7 Essentials for Putting Together a Powerful Book
1. Create a strong outline before you start writing. I often recommend starting with a mindmap – jot down your main idea in the center of the page and just start writing any ideas that come to you. You can take those ideas, group the common ideas together, and put them in an order that makes sense. This might be chronological, or it might be by subject matter. Make sure the outline fits your vision for your book. Your vision may come to you as you are writing the outline.
2. Do your own custom research. Once you’ve put together an outline, you can start fleshing it out. You’ll find there are many places you still need to do quite a bit of research. Google is your friend. Use it. But fact check your sources!
3. Check “facts” you uncover in your research. Don’t be guilty of the sin of blindly parroting urban myths. Be wary of using information found on blogs, unless it is well sourced. Academic sites, professional sites, books, and journals are a great place to get information. Dig deep to uncover primary sources (original research, studies, historical documents, etc.) rather than relying on secondary sources such as magazine articles or books.
4. Make sure you absolutely do not plagiarize anyone’s work! That means no lifting copy verbatim: And no rewording some other author’s material.
If you plagiarize in the latter fashion, not only are you opening yourself to legal action, but your book will feel wishy-washy and unoriginal anyway.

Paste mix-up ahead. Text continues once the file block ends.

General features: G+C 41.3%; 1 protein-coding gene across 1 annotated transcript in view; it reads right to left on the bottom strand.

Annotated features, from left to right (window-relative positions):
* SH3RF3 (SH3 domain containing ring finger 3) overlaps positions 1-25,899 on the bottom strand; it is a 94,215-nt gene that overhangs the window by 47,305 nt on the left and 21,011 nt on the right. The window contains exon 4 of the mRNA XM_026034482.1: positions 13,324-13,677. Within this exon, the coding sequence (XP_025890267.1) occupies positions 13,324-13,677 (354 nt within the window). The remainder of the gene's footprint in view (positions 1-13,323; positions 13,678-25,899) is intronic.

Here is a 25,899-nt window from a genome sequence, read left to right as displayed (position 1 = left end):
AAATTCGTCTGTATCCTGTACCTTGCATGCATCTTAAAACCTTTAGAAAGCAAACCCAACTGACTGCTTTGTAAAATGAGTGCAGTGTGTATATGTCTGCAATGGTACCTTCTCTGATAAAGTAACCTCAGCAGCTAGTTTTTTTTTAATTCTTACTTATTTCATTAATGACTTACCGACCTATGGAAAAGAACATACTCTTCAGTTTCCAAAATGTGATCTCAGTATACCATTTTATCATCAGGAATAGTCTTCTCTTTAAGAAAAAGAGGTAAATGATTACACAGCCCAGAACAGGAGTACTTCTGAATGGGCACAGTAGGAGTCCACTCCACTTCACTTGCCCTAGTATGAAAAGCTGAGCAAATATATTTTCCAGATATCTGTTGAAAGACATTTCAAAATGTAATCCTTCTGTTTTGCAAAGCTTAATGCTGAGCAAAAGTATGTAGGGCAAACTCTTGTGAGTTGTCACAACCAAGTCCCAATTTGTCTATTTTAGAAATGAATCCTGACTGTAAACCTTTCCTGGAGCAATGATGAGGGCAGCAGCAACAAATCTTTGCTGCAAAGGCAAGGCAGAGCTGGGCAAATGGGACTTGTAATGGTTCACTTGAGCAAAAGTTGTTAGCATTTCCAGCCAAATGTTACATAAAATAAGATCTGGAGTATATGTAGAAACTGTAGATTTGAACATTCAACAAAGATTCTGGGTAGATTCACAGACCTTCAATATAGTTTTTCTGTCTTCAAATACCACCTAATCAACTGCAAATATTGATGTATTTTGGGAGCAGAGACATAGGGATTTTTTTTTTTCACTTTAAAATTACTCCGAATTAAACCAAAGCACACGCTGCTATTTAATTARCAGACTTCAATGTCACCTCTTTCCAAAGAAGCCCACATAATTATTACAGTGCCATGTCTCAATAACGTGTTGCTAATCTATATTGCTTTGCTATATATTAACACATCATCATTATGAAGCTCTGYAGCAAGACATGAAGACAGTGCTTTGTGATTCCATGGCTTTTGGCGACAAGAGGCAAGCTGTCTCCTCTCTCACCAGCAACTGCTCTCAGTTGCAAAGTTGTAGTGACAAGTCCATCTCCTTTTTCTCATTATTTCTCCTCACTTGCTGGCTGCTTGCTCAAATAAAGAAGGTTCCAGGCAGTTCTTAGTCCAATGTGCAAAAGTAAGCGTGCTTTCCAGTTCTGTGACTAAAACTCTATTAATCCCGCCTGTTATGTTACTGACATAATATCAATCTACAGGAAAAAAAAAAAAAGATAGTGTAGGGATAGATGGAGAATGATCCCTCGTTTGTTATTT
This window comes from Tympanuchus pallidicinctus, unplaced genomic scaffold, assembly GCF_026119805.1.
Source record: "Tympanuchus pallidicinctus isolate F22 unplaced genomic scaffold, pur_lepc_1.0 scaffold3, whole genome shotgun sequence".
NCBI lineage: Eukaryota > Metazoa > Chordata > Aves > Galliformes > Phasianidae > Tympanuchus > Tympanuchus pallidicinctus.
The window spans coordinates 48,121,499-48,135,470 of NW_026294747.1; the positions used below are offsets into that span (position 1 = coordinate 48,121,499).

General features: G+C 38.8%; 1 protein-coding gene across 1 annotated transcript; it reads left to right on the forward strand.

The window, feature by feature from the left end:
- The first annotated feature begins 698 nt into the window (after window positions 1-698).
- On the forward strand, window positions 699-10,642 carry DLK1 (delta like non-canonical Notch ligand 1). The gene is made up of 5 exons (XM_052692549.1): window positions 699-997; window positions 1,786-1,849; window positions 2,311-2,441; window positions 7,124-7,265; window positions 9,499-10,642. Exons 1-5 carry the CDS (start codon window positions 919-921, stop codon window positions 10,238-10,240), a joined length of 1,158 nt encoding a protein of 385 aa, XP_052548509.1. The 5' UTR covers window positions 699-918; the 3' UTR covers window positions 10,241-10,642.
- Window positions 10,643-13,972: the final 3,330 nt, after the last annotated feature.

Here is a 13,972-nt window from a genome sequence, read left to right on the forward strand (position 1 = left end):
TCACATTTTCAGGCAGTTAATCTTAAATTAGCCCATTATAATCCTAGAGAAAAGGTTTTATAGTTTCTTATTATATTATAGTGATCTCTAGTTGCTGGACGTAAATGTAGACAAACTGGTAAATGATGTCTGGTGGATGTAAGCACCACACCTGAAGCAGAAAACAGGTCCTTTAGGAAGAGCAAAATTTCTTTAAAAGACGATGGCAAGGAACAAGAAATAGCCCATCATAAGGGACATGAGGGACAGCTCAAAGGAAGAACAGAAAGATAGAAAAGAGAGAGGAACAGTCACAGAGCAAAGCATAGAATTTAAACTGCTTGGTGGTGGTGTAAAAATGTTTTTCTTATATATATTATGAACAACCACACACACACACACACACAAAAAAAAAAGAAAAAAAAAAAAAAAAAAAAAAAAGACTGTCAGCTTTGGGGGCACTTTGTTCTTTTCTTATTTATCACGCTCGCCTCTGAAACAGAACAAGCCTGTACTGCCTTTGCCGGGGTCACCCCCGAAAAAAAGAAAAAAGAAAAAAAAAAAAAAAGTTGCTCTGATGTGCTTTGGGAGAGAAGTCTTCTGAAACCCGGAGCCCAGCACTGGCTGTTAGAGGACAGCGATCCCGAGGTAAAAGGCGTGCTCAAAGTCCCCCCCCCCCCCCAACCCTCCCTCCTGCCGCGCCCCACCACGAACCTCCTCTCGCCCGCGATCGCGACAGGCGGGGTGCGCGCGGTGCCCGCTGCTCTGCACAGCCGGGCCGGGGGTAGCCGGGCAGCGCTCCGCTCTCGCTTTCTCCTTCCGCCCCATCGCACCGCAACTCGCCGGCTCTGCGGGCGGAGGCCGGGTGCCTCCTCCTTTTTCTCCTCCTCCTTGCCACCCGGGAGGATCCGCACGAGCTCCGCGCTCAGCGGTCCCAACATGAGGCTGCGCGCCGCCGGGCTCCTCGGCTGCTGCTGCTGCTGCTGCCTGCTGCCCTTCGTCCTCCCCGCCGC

It is acceptable to (a) refer to another author’s statements or positions (b) quote short sections – one to three lines – as long as you cite (give credit to) the author and his work. It is not acceptable to quote entire passages without written permission, and citing the source is not a sufficient substitute.
When in doubt, get permission.
5. Do not use PLR (private label rights) material. – Just because you bought the rights to use materials does NOT mean it’s appropriate to take that and use it for a book. Additionally, it is absolutely against Kindle’s terms, and pretty much just a lame thing to do. This is your book, your name is going on it. Plus you want your book to feel as unique and individual as possible. Any PLR should be used strictly as a guide, giving you tips for research and facts to look up, as well as ideas for your own unique twist on things.
6. Tell stories. That is, include anecdotes that will personalize your book for the reader, even if you are not using actual examples of others’ experiences, but just showing her what is possible in her case, if she follows your advice.
7. Take a stand. – Your book will feel much stronger if you are not afraid to take stand firm in your convictions and present all arguments and assertions from that central core.
Do you need more help with going from idea to outline?